The Warka Garden is a community garden with the goal of providing healthy, fresh food for everyone in the community. It has an efficient irrigation system to optimize water usage, a nursery to grow seedlings, and a seed bank to protect indigenous species. (4)

Lastly, Warka Garden can potentially provide a revenue stream for the community, because it provides them with beautiful, fresh produce to sell at the local markets. (4)

Warka Solar

Providing a community with power can bring about lasting, positive change for a community. Having electricity via solar power allows for community members to participate in safe, after-dark activities and can provide them with mobile phone access. (4)

Warka Forest

Using recycled water from Warka Towers, the goal of Warka Forest is to replant new trees to rejuvenate the ecosystem as well as provide food from fruit trees. Trees can also provide wood for construction materials and kitchen fires. Trees will also capture carbon dioxide from the air and provide cleaner air. (4)

Culture A Porter

This is a long-term collaboration between WarkaWater and the community to help them promote their culture and empower their local economy. They will make unedited handicrafts from the Warka Village to sell on the international market. (4)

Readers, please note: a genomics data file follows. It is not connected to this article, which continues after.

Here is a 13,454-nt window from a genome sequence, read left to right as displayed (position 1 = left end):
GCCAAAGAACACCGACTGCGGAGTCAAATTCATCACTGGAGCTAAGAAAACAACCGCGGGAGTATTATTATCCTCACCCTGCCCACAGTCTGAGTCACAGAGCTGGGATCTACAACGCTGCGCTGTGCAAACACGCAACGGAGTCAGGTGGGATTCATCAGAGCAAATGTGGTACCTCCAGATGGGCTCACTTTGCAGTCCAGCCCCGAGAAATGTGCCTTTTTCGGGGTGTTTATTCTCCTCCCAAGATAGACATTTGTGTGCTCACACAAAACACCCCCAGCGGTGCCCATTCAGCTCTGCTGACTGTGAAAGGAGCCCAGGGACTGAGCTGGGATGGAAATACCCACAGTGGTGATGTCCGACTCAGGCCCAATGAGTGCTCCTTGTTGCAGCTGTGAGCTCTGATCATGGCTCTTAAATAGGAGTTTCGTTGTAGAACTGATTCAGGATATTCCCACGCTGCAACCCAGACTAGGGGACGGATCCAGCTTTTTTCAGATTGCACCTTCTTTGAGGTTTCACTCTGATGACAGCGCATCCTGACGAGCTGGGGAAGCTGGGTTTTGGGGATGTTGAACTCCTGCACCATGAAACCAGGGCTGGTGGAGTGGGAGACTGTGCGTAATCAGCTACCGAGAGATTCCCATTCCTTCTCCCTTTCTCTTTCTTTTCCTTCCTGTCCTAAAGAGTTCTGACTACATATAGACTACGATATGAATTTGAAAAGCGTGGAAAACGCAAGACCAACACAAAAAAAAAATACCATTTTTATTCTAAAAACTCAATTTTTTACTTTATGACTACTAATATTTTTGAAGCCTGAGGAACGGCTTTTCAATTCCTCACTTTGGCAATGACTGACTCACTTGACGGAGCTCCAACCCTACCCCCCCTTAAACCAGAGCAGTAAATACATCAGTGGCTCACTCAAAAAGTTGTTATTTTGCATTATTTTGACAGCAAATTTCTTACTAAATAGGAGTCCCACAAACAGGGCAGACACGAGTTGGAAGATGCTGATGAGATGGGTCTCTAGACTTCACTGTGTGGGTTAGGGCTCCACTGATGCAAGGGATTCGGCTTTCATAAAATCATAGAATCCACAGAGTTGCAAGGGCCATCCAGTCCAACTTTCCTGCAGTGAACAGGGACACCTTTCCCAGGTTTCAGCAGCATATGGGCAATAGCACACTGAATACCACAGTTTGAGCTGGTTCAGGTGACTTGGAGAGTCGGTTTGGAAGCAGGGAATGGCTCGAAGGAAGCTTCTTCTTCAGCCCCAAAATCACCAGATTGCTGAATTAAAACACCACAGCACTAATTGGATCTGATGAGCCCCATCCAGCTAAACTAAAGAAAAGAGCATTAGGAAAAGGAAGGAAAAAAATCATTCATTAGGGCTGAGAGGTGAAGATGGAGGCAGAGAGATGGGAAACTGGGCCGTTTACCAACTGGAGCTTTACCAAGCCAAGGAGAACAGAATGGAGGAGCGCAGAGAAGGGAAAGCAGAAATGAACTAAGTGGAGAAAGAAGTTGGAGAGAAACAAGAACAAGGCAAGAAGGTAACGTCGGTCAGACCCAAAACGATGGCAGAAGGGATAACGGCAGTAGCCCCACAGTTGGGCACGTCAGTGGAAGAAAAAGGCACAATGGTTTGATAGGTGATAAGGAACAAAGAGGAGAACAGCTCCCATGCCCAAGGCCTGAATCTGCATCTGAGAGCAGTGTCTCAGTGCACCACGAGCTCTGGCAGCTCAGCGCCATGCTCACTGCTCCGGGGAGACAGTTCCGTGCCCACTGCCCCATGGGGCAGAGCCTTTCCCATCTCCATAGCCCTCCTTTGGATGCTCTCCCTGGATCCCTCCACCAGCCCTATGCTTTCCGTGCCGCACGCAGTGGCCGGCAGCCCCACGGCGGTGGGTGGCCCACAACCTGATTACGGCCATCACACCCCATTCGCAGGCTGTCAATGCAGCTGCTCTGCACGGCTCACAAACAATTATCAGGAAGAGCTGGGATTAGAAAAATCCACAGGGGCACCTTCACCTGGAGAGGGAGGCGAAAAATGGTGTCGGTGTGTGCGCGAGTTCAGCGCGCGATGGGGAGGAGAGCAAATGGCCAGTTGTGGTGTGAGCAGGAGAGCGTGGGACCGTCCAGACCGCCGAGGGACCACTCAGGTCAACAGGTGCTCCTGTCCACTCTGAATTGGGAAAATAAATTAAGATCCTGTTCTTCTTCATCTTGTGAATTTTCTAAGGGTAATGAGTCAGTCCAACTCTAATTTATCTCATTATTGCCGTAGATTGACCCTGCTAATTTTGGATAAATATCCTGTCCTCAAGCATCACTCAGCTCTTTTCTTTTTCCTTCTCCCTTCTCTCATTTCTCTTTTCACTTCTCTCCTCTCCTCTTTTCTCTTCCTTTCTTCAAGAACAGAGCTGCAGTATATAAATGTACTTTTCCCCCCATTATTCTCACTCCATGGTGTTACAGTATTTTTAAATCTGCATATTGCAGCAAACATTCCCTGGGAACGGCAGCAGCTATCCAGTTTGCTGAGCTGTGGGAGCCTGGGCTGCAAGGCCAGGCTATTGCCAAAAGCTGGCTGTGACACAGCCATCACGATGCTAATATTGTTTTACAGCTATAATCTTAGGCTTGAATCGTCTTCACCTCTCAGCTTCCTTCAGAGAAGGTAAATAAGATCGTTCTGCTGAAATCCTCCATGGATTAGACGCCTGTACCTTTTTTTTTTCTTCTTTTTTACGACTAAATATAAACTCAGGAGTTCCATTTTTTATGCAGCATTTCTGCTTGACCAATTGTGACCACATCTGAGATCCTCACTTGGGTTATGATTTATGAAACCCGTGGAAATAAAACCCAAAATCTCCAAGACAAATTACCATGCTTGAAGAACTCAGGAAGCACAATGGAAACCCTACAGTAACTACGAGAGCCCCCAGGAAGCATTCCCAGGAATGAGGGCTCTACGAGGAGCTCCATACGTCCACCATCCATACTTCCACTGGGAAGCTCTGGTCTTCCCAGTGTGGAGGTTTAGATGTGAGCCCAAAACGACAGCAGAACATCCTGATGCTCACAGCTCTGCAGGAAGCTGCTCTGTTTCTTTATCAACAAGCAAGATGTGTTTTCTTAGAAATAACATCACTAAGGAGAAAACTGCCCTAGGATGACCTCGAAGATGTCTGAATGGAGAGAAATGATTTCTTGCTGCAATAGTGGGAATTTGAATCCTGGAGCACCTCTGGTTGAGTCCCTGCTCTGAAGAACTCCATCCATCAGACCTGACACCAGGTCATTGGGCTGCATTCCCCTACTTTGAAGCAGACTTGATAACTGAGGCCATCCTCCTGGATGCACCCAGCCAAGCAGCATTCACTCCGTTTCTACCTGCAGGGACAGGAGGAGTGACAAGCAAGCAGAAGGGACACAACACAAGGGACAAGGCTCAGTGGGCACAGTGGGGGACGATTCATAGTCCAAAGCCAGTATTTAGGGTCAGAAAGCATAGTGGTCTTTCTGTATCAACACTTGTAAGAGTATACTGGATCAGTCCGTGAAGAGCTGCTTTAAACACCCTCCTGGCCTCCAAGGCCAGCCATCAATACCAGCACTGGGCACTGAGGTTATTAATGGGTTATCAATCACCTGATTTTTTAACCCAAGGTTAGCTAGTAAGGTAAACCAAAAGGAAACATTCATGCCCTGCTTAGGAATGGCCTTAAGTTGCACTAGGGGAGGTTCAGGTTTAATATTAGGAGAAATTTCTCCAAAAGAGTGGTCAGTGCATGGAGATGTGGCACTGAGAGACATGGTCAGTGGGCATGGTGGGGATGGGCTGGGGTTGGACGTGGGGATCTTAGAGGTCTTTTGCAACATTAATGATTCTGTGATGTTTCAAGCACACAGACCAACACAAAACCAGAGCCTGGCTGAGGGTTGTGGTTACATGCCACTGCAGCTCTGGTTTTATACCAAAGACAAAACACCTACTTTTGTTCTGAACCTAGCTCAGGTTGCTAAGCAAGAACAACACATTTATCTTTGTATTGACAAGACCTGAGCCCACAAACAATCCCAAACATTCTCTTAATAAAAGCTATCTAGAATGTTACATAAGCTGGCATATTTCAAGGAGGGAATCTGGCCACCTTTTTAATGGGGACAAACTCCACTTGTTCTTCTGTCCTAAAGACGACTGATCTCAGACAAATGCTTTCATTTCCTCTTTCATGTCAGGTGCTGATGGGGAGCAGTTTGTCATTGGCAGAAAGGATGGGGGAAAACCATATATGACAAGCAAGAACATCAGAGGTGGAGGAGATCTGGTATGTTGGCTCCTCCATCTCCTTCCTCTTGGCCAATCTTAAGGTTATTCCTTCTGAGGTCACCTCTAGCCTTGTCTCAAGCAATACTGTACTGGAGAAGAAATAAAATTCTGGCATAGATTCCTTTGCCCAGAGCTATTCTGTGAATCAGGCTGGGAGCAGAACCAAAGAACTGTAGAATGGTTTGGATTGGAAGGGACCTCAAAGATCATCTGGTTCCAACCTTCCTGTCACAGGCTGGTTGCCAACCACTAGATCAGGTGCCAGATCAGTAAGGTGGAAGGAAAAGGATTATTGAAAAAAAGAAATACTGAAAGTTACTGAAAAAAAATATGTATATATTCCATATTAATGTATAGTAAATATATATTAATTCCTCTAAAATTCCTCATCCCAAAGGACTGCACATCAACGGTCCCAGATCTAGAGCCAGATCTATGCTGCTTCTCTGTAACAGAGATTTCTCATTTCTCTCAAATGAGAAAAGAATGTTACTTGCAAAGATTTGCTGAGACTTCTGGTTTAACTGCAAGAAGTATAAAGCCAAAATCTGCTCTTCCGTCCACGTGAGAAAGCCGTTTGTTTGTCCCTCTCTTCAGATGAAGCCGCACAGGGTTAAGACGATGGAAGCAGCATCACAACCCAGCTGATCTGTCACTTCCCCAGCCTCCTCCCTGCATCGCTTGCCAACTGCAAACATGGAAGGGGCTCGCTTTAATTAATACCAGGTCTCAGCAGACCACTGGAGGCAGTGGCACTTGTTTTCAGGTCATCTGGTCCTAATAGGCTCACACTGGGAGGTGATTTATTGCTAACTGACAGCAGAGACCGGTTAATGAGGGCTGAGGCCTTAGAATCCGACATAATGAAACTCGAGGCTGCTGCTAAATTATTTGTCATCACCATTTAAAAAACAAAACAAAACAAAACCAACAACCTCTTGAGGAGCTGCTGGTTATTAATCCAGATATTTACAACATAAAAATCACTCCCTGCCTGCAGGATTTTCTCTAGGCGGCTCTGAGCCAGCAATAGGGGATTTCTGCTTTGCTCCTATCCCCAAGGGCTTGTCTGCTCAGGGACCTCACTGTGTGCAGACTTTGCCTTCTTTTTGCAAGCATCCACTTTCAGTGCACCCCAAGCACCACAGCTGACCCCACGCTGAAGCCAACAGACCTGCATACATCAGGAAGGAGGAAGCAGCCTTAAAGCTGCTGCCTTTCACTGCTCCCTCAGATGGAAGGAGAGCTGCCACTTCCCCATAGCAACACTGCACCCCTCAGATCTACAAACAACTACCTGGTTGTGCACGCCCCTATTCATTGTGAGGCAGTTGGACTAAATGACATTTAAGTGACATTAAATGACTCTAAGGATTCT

How You Can Help

WarkaWater has set out to make a lasting impact on communities in Africa that need it the most. If you wish to support their endeavors, you can donate to them here.

Keep Reading: This Ancient Water Filter System Was Light-Years Ahead Of The Rest Of The World

Julie Hambleton
The Hearty Soul Team
Julie Hambleton has a BSc in Food and Nutrition from the Western University, Canada, is a former certified personal trainer and a competitive runner. Julie loves food, culture, and health, and enjoys sharing her knowledge to help others make positive changes and live healthier lives.